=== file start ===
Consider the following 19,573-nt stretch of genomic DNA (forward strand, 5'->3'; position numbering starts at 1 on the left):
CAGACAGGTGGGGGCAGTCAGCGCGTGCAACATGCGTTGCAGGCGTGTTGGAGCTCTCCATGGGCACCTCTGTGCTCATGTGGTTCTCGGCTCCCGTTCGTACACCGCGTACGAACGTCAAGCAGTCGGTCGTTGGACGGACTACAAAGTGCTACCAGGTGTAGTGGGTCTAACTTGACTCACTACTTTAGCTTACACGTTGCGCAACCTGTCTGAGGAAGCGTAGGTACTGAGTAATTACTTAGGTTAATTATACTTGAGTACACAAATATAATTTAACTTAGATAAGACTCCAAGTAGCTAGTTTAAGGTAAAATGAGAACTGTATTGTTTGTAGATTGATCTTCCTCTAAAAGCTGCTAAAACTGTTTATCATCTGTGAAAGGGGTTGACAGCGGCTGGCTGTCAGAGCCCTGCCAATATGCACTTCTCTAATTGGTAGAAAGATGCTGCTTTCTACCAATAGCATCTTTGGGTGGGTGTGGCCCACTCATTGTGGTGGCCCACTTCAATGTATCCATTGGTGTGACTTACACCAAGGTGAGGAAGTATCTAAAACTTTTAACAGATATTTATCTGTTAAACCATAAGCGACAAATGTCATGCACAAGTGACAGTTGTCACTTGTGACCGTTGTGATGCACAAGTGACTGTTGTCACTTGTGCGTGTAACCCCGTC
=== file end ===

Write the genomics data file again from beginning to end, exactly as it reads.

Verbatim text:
Consider the following 19,573-nt stretch of genomic DNA (forward strand, 5'->3'; position numbering starts at 1 on the left):
CAGACAGGTGGGGGCAGTCAGCGCGTGCAACATGCGTTGCAGGCGTGTTGGAGCTCTCCATGGGCACCTCTGTGCTCATGTGGTTCTCGGCTCCCGTTCGTACACCGCGTACGAACGTCAAGCAGTCGGTCGTTGGACGGACTACAAAGTGCTACCAGGTGTAGTGGGTCTAACTTGACTCACTACTTTAGCTTACACGTTGCGCAACCTGTCTGAGGAAGCGTAGGTACTGAGTAATTACTTAGGTTAATTATACTTGAGTACACAAATATAATTTAACTTAGATAAGACTCCAAGTAGCTAGTTTAAGGTAAAATGAGAACTGTATTGTTTGTAGATTGATCTTCCTCTAAAAGCTGCTAAAACTGTTTATCATCTGTGAAAGGGGTTGACAGCGGCTGGCTGTCAGAGCCCTGCCAATATGCACTTCTCTAATTGGTAGAAAGATGCTGCTTTCTACCAATAGCATCTTTGGGTGGGTGTGGCCCACTCATTGTGGTGGCCCACTTCAATGTATCCATTGGTGTGACTTACACCAAGGTGAGGAAGTATCTAAAACTTTTAACAGATATTTATCTGTTAAACCATAAGCGACAAATGTCATGCACAAGTGACAGTTGTCACTTGTGACCGTTGTGATGCACAAGTGACTGTTGTCACTTGTGCGTGTAACCCCGTC